I want this job to be as seamless as I can possibly make it. I want to avoid running around town in the middle of the job to NAPA hoping they have something available.

I still need to purchase a 30mm 1/4 torx socket, 4mm allen socket, snap ring pliers, and a deep socket 10mm and 12mm. That should be it.

Once again - Thank you for all the advice.

Raz
Definitely in the kit...
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      08-24-2018, 09:03 AM   #18
Raz108
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Thanks! Any advice on disconnecting the battery? Never mind, I found the following thread to be quite helpful with disconnecting the negative terminal.

https://www.e90post.com/forums/showthread.php?t=536112

Last edited by Raz108; 08-24-2018 at 11:28 AM.
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      09-01-2018, 09:03 PM   #19
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Since I used this as my resource when doing this job, I want to post the following link as a cross post. I expressed my thoughts on the job because I saw the post when I was in the middle of the job and quite pissed.

https://www.1addicts.com/forums/show...1530577&page=2

The above post discusses certain parts of this job that are worth noting. Hopefully it's easy for the next person to find these posts.

Cheers.
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      09-04-2018, 03:10 PM   #20
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Thank you to all who contributed -- banged this out this weekend. I wouldn't say it's a totally straightforward affair, but it can be done. Just make sure to plug everything back in.

(MANY REITERATED) TIPS:
I replaced the ESS while I was in there, pretty easy. But for removal, and install, try screwing in the bottom bolt about halfway. Gives you more clearance to maneuver it into place/out of the slot. I now have a working, but used ESS as a backup or to sell -- but I didn't want to go back in there soon.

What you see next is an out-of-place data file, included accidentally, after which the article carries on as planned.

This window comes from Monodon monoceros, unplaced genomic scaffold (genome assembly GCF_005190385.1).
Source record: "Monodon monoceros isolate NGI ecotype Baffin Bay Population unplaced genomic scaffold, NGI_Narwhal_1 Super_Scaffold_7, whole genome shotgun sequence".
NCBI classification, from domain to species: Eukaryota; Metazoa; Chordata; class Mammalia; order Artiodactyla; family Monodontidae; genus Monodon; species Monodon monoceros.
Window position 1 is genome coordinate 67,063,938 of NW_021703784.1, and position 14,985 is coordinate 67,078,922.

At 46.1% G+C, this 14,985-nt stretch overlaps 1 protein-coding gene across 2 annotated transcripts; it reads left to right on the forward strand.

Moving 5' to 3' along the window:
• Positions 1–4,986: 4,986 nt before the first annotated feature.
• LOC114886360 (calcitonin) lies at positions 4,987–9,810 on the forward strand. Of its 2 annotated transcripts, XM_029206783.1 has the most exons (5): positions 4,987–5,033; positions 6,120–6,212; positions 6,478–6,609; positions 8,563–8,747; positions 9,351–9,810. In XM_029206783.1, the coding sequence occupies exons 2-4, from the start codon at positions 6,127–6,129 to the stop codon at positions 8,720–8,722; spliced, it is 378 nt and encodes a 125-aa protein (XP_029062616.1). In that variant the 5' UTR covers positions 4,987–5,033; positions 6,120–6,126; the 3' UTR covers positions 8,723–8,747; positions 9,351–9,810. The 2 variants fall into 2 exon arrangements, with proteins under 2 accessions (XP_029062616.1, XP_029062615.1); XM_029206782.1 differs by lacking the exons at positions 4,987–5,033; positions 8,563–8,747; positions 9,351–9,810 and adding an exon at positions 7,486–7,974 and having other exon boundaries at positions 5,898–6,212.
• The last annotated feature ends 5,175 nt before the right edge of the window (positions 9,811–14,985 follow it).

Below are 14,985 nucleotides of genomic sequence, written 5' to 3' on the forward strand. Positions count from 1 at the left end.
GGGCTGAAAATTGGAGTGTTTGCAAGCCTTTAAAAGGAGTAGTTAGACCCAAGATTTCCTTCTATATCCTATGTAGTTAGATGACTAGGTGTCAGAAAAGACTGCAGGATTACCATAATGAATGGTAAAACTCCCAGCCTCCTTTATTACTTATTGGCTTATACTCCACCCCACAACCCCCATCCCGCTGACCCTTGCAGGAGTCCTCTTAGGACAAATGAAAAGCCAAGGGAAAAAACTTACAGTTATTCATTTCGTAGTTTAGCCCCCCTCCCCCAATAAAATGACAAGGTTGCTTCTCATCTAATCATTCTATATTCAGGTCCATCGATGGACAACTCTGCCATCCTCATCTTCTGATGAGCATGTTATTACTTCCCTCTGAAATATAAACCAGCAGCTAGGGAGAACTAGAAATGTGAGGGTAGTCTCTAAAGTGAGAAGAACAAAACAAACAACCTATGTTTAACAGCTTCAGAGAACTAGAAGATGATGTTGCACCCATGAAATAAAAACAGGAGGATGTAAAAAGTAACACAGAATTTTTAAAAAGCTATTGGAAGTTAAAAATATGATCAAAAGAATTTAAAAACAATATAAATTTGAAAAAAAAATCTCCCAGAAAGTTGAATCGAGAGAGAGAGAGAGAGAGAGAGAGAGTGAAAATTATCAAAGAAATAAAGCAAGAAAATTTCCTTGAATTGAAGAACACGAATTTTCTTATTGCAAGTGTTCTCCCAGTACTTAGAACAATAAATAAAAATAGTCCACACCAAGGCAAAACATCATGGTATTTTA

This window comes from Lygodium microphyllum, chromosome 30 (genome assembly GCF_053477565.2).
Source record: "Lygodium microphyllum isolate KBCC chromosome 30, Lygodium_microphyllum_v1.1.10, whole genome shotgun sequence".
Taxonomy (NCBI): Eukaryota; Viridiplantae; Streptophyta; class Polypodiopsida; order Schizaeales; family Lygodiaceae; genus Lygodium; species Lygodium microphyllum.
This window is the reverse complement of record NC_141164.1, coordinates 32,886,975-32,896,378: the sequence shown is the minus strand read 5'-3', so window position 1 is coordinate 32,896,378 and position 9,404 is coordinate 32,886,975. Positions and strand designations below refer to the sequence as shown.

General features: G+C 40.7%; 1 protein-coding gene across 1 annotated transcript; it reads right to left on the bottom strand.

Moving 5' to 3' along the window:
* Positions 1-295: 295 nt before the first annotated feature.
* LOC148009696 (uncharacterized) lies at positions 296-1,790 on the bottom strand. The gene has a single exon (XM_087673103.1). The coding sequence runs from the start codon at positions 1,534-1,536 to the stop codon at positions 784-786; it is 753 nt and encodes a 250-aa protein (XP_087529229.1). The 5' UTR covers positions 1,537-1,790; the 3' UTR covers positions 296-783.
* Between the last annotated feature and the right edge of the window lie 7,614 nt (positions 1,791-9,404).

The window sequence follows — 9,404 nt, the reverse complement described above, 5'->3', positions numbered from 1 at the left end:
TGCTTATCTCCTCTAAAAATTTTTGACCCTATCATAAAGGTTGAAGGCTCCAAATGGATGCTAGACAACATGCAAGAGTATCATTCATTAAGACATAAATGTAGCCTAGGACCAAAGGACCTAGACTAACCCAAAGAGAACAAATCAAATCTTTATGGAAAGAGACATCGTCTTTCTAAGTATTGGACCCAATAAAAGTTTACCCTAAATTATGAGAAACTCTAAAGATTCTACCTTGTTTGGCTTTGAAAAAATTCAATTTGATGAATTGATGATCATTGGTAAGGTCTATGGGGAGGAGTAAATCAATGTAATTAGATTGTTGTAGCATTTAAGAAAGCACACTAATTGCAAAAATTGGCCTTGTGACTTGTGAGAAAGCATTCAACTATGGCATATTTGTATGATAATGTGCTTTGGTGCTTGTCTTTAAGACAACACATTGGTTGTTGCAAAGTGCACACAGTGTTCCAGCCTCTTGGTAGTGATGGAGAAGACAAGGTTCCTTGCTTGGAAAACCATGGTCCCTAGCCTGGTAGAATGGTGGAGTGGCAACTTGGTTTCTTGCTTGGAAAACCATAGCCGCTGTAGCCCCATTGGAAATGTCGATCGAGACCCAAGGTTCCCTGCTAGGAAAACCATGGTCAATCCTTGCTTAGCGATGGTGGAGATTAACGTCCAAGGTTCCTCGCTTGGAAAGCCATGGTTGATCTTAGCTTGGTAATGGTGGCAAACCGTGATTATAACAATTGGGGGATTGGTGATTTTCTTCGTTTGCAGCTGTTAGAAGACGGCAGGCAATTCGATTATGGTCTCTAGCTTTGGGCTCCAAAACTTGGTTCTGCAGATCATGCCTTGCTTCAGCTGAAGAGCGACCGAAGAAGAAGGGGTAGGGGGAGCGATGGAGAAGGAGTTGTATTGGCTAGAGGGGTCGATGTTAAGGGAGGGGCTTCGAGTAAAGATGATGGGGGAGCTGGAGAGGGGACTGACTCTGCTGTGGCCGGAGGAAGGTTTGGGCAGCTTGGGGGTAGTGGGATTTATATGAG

For the valvetronic motor, I turned to right before removal until I felt tension. Turned a little as I was backing out, but it popped out. Don't forget to leave the two screws to the VC slightly attached just before you release the bottom screw. Then hold, remove two VC screws and back out with the bit counterclockwise.

To reinstall, I just threaded clockwise until I felt some resistance and the action pulled the motor into place against the gasket. Screw the bolts in and you're done. Some have mentioned trying the angle the threads into place as they inserted the Vavetronic motor -- I didn't do this, but use your best judgement if it popped out. My understanding is most people are worried about it popping out and dropping rather than it popping out and being improperly set (or damaging something on the way out). That said, don't forget they key relearn. I had INPA but it wasn't necessary to go back in. No codes for me.

Use the windshield wiper cowl semi-removal technique and throw one of your old spark plug sleeves in the space to hold it up. I've seen someone suggest trimming a piece off the metal where the cowl rubber trim is normally located (since you won't see it when you replace the rubber trim). Up to you, but we're talking Subaru-level clearances to get that back corner off/on, so you may want to give yourself as much clearance as you can.

Also trimming that tab of the electrical wiring box as it could make a difference (and not affect any functionality).

I believe it's commonly mentioned now, but remove the black cable (with the red sleeve point) from it's grounding point on the passenger strut tower as this releases the cable space the most. Easy to put back, too.

Use the Permaseal on at least the back area of the VC gasket to keep the gasket in place while you're cursing and trying to get the VC over the lifters. It just might clip something...and reinserting by touch while you're holding the VC (or backing the VC back all the way to start over) is a PIA. You don't need a lot and some have suggested just a few key spot areas near the back and corners (think like TIG welding) -- don't forget to let it sit and dry.

Pics: Obviously the leak got into the spark plug area a little, bit thankfully no pooling of oil.